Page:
Today's Editorial

Today's Editorial - 27 April 2023

Antineutrinos detected using water

Source: By The Indian Express

In a lab buried around 2000 kilometres under the ground in Canada, scientists accidentally discovered antineutrinos using extremely pure water for the first time.

Antineutrinos are the antimatter of neutrinos. They have an almost non-existent mass and charge and they rarely if ever interact with other particles. This makes them especially difficult to detect. They are produced as a byproduct when neutrons separate into protons and electrons in nuclear reactors.

The Sudbury Neutrino Observatory (SNO) was being upgraded to make it SNO+ when the discovery was made. The scientists detected the antineutrino even before the observatory’s upgrades were completed.

As the observatory’s detector’s components were being upgraded in 2018, the observatory was filled with ultrapure water, and the detector was being calibrated. While looking through the calibration data, the researchers picked up signals of an antineutrino that came from a nuclear power station hundreds of kilometres away.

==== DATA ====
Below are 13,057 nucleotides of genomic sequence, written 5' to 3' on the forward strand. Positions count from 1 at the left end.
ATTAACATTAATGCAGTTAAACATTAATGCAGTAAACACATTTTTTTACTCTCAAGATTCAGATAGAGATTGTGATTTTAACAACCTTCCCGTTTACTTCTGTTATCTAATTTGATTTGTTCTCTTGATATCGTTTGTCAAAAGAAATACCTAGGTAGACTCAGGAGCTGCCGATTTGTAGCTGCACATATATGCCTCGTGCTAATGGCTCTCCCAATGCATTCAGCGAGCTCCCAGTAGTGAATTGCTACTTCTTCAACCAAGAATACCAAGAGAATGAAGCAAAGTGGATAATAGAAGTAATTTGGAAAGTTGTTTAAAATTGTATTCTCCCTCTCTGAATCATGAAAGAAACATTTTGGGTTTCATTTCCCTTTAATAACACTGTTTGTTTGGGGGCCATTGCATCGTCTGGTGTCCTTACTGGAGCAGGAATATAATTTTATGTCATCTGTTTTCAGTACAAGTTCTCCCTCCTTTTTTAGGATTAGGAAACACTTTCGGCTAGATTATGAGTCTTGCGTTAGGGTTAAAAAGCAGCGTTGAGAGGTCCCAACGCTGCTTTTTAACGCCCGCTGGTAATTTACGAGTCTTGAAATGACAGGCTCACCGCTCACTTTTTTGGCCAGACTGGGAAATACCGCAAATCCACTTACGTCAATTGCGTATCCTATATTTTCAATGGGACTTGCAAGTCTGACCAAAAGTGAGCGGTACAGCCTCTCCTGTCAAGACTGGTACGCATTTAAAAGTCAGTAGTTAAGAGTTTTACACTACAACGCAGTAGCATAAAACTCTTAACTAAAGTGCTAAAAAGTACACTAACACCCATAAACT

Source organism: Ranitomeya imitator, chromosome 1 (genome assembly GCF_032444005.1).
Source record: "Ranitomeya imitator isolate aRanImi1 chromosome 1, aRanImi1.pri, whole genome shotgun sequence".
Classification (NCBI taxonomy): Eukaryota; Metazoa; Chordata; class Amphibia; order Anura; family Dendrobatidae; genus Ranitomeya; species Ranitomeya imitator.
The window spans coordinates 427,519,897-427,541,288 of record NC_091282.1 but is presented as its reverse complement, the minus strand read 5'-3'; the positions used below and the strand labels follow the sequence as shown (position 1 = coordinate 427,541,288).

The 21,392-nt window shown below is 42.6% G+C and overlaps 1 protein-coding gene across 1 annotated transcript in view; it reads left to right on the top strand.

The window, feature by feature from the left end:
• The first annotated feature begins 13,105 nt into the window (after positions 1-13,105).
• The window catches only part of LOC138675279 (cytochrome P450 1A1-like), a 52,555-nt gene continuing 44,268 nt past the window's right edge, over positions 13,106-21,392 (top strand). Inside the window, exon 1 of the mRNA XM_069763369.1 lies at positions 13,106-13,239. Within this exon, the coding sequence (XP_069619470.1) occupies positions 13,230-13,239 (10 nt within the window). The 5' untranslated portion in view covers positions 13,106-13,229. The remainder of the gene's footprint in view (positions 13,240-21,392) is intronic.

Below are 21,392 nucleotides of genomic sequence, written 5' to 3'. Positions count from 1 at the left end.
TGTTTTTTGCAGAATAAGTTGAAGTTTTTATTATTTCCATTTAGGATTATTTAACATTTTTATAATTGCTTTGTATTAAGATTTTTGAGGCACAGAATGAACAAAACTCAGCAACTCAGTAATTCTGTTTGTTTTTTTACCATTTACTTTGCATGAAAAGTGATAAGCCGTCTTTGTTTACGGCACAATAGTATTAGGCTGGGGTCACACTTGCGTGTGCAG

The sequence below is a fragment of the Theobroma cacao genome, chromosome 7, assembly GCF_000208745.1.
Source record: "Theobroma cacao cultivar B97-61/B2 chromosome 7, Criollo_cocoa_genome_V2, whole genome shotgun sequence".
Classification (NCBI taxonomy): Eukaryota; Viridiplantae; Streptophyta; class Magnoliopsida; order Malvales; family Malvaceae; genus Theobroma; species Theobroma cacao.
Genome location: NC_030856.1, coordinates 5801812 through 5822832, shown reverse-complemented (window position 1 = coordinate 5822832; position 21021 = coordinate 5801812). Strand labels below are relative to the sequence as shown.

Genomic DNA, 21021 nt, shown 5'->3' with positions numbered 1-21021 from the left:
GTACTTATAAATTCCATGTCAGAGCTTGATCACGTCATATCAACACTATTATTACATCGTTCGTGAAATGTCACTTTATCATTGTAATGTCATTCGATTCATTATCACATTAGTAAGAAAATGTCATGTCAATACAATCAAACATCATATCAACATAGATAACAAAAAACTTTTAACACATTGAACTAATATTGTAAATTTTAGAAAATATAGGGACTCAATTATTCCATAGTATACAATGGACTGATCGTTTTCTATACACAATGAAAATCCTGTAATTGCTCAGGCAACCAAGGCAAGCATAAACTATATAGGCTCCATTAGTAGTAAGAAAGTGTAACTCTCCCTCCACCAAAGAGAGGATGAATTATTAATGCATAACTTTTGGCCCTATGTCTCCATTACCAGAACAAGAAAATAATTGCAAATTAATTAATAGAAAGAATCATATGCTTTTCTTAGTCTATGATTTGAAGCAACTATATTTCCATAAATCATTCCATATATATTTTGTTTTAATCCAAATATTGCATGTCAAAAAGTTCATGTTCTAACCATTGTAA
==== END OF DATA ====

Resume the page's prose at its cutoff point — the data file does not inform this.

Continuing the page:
It intrigues us that pure water can be used to measure antineutrinos from reactors and at such large distances. We spent significant effort to extract a handful of signals from 190 days of data, Lebanowski said. The result is gratifying,” said SNO+ collaborator Logan Lebanowski in a press statement.

Usually, in order to detect antineutrinos, “liquid scintillators” scientists need to use a method called liquid scintillation. Typically, this involves the use of chemicals like linear alkybenzene.

But this new discovery suggests that it would be possible to build neutrino detectors using ultrapure water, which is non-toxicrelatively inexpensive and easy to handle. This could mean that detectors such as SNO+ could be used to monitor the power output of a nuclear plant from a distance.

The results of the research were published in the peer-reviewed journal Physical Review Letters last month.